Are any of our daily trials, struggles, or difficulties really bad, if in the end they make us a stronger, better, more forgiving, trusting, insightful, or loving person
Can something really be that bad if it causes us to be better in the end?
I think it may be better to talk about “hard or difficult things happening to good people” rather than “bad things”.
Life can be hard, but it is during those hard times that we learn who we are, develop eternal traits, and become more like Jesus Christ. In truth, we learn more during our difficult times than our good times.
Any trial we face can be very difficult and hard in the moment, but in the end if it makes us better, more like our Father in Heaven then it is not a bad thing. Our Father uses or allows trials/difficulties to make us into the type of person that will be able to live with him again.
Just like any athlete or musician will attest, it is the grueling hours of practice and discipline and hard work that help them to be better.
Job recognized this when he said, “But he knoweth the way that I take; When he hath tried me, I shall come forth as Gold.”
None of us will escape hard or difficult times in life, but instead of looking at them as “bad”, let’s see what we can learn from them, and how we can be better for them.
A few weeks ago at church we were studying in Numbers 14 in the Bible in which Moses sends out 12 spies to look at the land that the Lord wants them to inhabit.
Ten of the men come back and tell how wonderful the land is, but that the cities are too big, the walls are too tall, and the people are too strong. They even go so far to say that they should find another leader to take them back to Egypt.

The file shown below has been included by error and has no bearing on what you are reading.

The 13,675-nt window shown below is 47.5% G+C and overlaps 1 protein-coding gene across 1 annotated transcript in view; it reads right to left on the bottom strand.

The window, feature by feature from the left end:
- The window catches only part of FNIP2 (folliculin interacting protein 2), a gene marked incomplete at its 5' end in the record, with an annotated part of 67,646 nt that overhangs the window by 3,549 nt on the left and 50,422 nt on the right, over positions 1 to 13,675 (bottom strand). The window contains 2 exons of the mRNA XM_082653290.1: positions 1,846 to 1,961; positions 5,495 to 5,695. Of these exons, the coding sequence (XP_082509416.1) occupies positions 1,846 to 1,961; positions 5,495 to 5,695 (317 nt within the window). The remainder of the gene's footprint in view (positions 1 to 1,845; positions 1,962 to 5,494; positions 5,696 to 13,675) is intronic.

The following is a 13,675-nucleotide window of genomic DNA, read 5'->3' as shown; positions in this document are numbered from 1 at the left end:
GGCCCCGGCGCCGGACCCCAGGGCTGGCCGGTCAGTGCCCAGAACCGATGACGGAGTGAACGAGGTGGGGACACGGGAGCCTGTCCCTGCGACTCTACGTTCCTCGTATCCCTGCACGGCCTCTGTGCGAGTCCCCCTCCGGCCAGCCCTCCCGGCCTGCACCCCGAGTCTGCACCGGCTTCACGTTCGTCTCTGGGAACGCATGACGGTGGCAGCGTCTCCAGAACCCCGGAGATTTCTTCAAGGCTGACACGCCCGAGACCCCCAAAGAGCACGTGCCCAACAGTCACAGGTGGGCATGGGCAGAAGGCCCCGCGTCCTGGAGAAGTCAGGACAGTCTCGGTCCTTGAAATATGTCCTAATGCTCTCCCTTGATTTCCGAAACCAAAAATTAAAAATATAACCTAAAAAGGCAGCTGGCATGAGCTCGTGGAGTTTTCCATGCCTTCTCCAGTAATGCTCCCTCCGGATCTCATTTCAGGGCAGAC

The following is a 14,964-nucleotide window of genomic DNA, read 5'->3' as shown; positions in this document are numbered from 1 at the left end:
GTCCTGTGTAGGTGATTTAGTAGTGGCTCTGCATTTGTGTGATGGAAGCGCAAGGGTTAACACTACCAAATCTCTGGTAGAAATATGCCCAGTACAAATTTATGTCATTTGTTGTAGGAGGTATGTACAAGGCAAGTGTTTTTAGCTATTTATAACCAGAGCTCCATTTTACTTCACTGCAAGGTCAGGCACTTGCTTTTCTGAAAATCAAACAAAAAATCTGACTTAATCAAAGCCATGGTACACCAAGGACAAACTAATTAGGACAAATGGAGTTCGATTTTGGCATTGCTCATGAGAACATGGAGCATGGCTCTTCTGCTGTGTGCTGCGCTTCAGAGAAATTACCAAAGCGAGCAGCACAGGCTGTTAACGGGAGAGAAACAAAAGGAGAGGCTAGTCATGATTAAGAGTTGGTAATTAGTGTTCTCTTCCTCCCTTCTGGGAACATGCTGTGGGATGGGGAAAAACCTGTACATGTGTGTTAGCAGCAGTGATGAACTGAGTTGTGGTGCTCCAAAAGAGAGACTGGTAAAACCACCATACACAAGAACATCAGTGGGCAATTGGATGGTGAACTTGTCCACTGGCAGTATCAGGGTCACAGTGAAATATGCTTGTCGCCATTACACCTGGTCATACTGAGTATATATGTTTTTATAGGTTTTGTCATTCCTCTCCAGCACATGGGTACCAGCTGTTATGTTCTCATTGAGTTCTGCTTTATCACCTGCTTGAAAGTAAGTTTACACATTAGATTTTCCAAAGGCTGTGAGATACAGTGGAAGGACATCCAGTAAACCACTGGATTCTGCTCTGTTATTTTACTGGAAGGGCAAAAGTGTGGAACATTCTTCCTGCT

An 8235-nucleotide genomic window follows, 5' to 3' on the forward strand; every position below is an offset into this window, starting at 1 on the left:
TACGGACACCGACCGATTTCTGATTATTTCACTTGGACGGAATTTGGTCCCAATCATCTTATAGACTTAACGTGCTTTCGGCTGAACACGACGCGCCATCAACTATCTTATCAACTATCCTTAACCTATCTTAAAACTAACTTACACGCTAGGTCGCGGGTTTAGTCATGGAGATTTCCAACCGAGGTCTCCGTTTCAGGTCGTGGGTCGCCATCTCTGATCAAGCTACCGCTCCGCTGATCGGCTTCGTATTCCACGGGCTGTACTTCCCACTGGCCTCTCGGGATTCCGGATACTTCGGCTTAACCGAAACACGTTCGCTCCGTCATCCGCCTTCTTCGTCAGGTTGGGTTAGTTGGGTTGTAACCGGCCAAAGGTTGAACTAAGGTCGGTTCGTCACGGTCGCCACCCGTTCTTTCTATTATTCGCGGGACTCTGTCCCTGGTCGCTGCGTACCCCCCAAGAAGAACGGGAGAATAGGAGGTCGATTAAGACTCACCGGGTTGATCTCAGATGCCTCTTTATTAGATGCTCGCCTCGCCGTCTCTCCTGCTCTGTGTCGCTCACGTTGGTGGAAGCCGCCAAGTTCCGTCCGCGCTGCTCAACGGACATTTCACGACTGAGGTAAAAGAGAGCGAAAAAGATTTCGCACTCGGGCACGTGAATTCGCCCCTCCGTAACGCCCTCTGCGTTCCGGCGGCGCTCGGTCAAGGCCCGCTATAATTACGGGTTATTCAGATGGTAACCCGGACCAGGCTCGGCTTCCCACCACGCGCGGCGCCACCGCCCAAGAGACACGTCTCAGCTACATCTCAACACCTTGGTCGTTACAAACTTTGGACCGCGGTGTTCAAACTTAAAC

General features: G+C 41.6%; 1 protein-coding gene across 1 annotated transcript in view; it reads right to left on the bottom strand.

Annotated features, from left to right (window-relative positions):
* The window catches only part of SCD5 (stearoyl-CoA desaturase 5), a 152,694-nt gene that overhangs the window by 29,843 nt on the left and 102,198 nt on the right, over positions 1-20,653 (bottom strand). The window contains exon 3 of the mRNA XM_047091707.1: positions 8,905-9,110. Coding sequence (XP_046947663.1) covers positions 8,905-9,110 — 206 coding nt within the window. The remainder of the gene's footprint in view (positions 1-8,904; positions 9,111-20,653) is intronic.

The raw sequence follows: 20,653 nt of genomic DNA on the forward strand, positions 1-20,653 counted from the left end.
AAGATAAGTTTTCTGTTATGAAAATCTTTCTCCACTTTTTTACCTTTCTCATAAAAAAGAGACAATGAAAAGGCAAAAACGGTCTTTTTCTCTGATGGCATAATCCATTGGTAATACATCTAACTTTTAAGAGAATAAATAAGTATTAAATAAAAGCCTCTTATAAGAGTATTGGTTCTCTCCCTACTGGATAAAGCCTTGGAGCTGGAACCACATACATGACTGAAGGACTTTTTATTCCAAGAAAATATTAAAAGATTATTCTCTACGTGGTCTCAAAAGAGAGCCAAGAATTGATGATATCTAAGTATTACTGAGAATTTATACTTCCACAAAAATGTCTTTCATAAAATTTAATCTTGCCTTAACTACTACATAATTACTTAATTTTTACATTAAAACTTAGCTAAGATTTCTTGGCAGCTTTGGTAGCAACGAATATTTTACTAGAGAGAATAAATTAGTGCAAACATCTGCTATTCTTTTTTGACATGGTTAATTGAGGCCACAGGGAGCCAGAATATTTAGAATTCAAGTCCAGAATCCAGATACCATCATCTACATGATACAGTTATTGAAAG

However two men, Caleb and Joshua gave a good report and were ready to go in and inhabit the land.
So all 12 men saw the same thing; what made the difference?
The two men said “If the Lord delight in us, then he will bring us into this land, and give it us; a land which floweth with milk and honey.” (Numbers 14:8)
So the difference is not in the situation itself, but how they looked at the situation. Caleb and Joshua looked at it with the Lord on their side. Specifically they had hope in his promises.
So with eyes toward God and his promises and hope in him we can find optimism in our own lives.
As we face situations, let’s look for the positives, the possibilities, and the good. In doing so we will find great joy and happiness in our life. We will find other people enjoy being around us, and that we have purpose in what we do.